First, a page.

with bluebonnets everywhere,” said Nan. Other structures include a bunk house, the Barn House (a small guest retreat with den, kitchen, bedrooms upstairs and down, each with its own bathroom) and the Work Barn (with Nan’s office, freezer room, tack room, feed room, workshop and welding shop), the mechanical heart of the Ranch.
“Our involvement in Longhorns started back in the 80’s,” said Nan. “My brother had some Longhorns and didn’t have a place to keep them, so we went in together and bought some more, and I kept them out here at the Ranch, and the herd just grew.” “And so did the Ranch,” remarked Ed. “We acquired more acres and kept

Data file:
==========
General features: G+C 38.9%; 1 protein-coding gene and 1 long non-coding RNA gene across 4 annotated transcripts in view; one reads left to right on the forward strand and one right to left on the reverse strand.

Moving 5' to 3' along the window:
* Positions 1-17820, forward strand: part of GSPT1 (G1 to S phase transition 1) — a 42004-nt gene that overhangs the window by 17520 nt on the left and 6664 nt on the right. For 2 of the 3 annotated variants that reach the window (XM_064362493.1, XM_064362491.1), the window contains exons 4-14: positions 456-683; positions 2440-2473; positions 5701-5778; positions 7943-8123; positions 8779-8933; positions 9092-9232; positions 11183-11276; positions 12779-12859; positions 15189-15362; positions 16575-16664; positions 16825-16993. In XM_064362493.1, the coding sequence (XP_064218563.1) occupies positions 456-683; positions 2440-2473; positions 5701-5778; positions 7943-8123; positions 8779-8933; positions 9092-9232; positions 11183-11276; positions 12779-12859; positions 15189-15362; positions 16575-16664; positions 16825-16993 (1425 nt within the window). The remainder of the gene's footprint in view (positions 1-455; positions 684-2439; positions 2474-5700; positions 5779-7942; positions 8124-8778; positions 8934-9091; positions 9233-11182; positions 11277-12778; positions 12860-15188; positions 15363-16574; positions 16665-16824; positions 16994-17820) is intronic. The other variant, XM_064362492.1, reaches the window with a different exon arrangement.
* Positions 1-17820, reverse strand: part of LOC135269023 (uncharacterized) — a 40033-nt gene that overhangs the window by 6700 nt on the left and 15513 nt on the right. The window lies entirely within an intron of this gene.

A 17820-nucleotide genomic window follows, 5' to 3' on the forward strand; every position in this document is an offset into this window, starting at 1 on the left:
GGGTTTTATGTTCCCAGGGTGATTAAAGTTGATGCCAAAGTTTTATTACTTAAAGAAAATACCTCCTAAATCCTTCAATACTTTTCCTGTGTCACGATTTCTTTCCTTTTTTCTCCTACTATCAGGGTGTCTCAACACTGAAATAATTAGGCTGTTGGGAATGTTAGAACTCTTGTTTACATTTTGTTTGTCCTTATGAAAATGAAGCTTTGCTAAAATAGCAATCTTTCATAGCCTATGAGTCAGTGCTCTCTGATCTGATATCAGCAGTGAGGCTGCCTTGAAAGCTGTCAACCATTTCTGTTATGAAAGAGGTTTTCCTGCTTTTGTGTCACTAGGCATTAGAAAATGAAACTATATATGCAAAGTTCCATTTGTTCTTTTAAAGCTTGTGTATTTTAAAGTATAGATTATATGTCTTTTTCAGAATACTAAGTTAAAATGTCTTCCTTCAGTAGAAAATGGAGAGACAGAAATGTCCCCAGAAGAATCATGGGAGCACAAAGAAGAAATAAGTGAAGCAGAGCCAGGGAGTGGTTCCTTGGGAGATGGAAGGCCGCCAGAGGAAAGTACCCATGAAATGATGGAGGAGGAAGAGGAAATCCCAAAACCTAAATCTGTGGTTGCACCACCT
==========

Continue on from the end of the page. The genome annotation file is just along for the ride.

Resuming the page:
most of the Longhorns,” said Nan. “At one time we had about a hundred of them, but now we have about sixty. I used to show them…I raised them and at a young age taught them to be very gentle. We showed them at Dallas, San Antonio, Houston and all around Texas. We won lots of ribbons!” “We started with WRs,” said Ed, “and over the years infused some Butler characteristics. In fact, we went to the Blackie Graves’ Dispersal Sale. He was a big Butler breeder, and when he retired and sold off his herd, we bought some of his mother cattle. But we have had a variety of herd sires, with different genetics. Our program is to breed for conformation, size and horn, but we no longer compete on the show circuit. “We raise them, watch them, and love them.” said Ed. “They each have a name and personality,” according to Nan, “and we just keep them for our own entertainment and because we like them.” “Actually, it’s a little more complicated than that,” Ed explained. “We gave the ranch pasture land and the herd and what goes with it to our kids a year or so ago. They run the business of the Long-